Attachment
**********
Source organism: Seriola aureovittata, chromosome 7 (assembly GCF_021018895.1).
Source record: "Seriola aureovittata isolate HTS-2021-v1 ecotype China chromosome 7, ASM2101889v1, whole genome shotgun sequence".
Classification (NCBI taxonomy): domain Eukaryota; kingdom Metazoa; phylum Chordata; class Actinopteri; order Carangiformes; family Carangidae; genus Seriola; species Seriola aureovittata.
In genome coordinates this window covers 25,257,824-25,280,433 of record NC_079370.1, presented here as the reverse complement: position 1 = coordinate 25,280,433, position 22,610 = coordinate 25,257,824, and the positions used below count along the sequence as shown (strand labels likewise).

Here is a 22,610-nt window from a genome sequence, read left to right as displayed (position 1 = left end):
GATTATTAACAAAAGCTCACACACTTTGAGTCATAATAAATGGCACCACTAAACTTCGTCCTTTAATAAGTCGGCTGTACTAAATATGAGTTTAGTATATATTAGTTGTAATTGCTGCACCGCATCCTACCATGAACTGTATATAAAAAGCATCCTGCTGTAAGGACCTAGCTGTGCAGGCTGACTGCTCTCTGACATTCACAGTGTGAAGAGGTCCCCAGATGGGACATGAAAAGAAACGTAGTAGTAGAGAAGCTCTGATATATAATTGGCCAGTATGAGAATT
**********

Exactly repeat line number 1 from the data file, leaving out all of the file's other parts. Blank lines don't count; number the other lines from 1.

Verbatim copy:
Source organism: Seriola aureovittata, chromosome 7 (assembly GCF_021018895.1).